Finding Ideas for a Video Series or Podcast – Whiteboard Friday

Posted by PhilNottingham

Video and podcasts are only growing in popularity, proving to be
an engaging way to reach your audience and find ways to talk about
your industry or product. But it’s a crowded market out there, and
finding a good idea is only half the battle. Join video marketing
extraordinaire Phil Nottingham from Wistia as he explores how we
can both uncover great ideas for a podcast or video series and
follow through on them in this week’s episode of Whiteboard
Friday.

Click on the whiteboard image above to open a high resolution
version in a new tab!

Video Transcription

Howdy, Moz fans. My name is Phil Nottingham, and welcome to
another edition of Whiteboard Friday. Today we’re going to talk
about how to come up with a great idea for your video series or
podcast. I think a lot of businesses out there understand that
there’s just this great opportunity now to do a longer form series,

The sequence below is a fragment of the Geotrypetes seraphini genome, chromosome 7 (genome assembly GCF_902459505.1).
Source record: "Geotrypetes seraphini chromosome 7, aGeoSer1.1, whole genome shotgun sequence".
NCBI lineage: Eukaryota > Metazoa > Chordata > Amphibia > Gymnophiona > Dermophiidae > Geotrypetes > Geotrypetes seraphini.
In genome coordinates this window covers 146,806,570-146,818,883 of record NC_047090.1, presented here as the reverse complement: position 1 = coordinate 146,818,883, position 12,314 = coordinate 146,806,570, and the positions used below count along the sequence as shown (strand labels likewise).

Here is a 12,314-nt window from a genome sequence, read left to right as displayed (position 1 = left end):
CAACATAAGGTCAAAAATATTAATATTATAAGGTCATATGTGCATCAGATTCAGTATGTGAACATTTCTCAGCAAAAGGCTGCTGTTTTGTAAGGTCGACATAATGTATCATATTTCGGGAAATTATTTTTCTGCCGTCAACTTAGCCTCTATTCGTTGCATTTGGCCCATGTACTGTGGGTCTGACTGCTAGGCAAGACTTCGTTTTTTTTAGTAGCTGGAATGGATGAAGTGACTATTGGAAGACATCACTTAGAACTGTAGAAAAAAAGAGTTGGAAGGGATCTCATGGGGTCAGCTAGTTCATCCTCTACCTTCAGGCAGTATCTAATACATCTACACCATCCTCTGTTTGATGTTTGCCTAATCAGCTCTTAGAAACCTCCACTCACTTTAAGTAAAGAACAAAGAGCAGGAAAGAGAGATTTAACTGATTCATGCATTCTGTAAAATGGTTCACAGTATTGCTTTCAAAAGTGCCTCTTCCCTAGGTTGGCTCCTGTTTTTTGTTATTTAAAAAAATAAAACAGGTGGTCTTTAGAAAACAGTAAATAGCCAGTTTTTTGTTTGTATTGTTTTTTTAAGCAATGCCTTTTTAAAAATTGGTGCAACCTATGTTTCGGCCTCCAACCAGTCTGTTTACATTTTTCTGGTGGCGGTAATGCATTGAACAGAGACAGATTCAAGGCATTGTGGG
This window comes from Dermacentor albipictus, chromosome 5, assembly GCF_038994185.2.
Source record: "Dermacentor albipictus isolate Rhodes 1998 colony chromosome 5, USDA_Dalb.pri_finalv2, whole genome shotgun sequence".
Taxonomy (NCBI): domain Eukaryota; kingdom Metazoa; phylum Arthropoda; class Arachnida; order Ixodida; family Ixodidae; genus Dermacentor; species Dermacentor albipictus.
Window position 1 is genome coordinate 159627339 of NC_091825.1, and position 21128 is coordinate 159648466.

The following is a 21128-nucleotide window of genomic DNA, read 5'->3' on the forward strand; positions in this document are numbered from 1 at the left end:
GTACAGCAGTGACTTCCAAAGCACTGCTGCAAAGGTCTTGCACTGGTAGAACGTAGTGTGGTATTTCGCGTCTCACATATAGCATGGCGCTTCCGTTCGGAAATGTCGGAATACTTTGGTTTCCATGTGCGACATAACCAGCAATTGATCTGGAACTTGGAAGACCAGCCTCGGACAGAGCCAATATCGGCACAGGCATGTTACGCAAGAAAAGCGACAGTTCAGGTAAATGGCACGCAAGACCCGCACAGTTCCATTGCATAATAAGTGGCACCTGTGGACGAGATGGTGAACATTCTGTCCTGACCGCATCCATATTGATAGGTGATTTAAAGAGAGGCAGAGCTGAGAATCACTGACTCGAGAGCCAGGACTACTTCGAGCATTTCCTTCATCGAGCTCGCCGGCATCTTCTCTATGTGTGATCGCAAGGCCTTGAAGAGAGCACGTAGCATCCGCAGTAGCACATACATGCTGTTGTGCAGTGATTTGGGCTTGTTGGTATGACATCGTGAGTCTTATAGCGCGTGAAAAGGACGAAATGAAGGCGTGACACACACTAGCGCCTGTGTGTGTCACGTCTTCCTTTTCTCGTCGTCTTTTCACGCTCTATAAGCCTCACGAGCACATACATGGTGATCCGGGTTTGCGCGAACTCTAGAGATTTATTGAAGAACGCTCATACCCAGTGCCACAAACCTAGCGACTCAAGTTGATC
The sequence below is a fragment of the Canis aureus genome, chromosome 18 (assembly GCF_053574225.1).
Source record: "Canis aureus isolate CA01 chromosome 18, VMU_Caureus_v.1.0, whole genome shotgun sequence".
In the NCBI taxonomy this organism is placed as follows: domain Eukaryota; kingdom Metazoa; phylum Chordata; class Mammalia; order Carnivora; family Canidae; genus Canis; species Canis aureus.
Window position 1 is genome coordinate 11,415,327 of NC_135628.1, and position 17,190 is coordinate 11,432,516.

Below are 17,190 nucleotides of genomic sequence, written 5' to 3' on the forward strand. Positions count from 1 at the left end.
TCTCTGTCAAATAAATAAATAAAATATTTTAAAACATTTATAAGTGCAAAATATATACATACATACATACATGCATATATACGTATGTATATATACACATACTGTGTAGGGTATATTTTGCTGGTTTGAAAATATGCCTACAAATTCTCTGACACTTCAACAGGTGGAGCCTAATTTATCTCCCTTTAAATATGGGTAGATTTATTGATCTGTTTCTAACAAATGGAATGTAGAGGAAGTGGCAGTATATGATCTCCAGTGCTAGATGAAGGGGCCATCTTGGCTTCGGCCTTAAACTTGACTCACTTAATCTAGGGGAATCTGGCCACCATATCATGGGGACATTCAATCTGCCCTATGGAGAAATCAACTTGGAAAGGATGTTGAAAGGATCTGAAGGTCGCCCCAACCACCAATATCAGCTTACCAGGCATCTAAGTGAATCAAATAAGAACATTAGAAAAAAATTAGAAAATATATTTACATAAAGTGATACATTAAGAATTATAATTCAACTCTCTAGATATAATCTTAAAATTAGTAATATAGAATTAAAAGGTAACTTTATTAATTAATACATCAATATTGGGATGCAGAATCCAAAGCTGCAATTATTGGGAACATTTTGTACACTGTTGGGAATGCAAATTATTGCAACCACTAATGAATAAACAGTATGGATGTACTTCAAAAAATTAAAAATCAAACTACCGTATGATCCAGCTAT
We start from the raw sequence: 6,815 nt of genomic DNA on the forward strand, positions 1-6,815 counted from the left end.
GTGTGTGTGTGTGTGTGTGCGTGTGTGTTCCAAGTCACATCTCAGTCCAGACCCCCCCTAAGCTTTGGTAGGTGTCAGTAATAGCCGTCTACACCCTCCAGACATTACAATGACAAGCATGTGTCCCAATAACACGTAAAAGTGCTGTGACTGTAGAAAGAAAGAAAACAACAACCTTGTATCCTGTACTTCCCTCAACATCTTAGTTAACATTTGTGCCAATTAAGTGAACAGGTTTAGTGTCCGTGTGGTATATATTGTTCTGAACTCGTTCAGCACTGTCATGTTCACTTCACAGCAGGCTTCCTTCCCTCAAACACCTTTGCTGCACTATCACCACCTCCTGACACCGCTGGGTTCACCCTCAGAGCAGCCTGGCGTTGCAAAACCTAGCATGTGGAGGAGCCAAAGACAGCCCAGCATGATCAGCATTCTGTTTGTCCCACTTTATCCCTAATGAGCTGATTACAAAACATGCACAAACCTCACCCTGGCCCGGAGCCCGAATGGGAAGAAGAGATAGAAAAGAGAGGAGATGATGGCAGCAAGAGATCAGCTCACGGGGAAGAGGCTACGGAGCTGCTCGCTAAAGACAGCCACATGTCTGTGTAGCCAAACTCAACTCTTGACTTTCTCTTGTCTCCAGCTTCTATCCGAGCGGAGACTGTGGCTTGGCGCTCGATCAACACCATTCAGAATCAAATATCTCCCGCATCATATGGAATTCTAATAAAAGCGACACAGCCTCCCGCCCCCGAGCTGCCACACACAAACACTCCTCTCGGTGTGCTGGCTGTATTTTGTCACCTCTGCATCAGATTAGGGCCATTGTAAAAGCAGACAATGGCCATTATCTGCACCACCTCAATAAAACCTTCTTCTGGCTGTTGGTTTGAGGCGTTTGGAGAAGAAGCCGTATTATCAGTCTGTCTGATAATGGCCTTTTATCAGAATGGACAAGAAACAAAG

a show in podcast or video form, but really struggle with that
moment of finding what kind of idea could take them to the next
level and help them stand out.

1. Audience

I think the most common error that businesses make is to start
with the worst idea in the world, which is interviewing our
customers about how they use our product. I’m sure many of you have
accidentally fallen down this trap, where you’ve thought, “Ah,
maybe that will be a good idea.” But the thing is even if you’re
Ferrari or Christian Louboutin or the most desirable product in the
world, it’s never going to be interesting for someone to sit there
and just listen to your customers talking about your product.

The problem is that your customers are not a unique group of
people, aside from the fact that they use your product. Usually
there isn’t anything else that brings them together. For this kind
of content, for a video series and podcast to really stand out and
to grow in terms of their audience, we need to harness word of
mouth. Word of mouth doesn’t grow through the way we often think
about audience growth in marketing.

Many of us, particularly in the performance marketing space, are
used to thinking about funnels. So we get more and more traffic
into the funnel, get more people in there, and ultimately some of
them convert. But the way word of mouth works is that a small group
of people start communicating to another group of people who start
communicating to another group of people. You have these